Swansea University physicists, as leading members of the ALPHA collaboration at CERN, have reported the first measurement of fine structure in Antihydrogen that relates to Willis Lamb’s famous discovery almost 70 years ago.
Researchers, including those from Swansea University who is a lead institution, with the ALPHA project at CERN, took advantage of their capability for laser spectroscopy of the Lyman-alpha line in antihydrogen, with the results representing an important step towards a precision measurement of the fine structure in the antihydrogen spectrum. Moreover, it could help determine whether hydrogen and antihydrogen have the same properties, an open question in physics, whose answer could have wide-ranging consequences.
The laser spectroscopy determined the fine structure splitting to be 10.95 ± 0.17 GHz. Combining this with their previous measurement of the 1S 1/2–2S ½ interval, the Lamb shift was determined to be 1.035 ± 0.094 GHz.
Professor Niels Madsen of Swansea University’s department of physics says: “Our unique capacity to address several transitions in antihydrogen has brought us close to be able to extract the same detailed information from antihydrogen, that, half a decade ago led to a revolution in matter-physics.”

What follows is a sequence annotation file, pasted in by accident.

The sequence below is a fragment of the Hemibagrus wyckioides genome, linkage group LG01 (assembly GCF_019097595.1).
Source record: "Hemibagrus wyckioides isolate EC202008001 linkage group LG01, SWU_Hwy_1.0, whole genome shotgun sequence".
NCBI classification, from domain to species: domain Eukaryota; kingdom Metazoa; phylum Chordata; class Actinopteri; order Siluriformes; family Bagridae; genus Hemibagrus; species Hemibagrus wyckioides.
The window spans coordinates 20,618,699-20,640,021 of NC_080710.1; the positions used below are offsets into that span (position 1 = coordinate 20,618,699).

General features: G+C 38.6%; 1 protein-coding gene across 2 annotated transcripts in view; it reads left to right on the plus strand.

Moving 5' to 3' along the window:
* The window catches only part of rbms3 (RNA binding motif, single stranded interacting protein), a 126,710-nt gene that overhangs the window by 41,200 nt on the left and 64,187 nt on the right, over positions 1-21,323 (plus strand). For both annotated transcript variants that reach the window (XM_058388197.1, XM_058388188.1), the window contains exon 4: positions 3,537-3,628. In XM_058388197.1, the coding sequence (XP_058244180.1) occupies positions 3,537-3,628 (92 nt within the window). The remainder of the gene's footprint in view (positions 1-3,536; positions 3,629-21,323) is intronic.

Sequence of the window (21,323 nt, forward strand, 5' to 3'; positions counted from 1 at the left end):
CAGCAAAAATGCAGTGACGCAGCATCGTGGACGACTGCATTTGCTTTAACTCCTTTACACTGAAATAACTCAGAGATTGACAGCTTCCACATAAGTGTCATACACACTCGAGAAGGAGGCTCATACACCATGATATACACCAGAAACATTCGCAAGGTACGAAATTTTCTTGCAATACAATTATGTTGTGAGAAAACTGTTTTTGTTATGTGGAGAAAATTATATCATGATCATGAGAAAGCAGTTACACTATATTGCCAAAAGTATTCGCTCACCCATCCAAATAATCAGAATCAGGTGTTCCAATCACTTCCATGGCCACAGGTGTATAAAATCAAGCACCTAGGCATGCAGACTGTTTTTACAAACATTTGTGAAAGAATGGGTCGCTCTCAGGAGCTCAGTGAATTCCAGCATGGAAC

In 1947, Willis Lamb reported an unexpected feature in the fine structure of the hydrogen spectrum. The American physicist – who would later receive a Nobel Prize for the discovery - was able to determine precisely a surprising shift in electron energies in a hydrogen atom.
Lamb’s work inspired many modern physicists to develop a theory around quantum electrodynamics (QED), and in the last 70 years QED has withstood scrutiny to be widely considered by many to be the most successful physical theory in existence.
By addressing the same details in antihydrogen, the researchers hope to eventually resolve the conundrum of why antimatter seems exceedingly scarce in the present-day universe.
Professor Stefan Eriksson from Swansea University’s physics department, concludes: “This amazing result demonstrates that we have a unique and amazing capability for precision studies of antihydrogen, one that a recent grant will add significant momentum to by allowing us to move towards start-of-the-art frequency metrology.”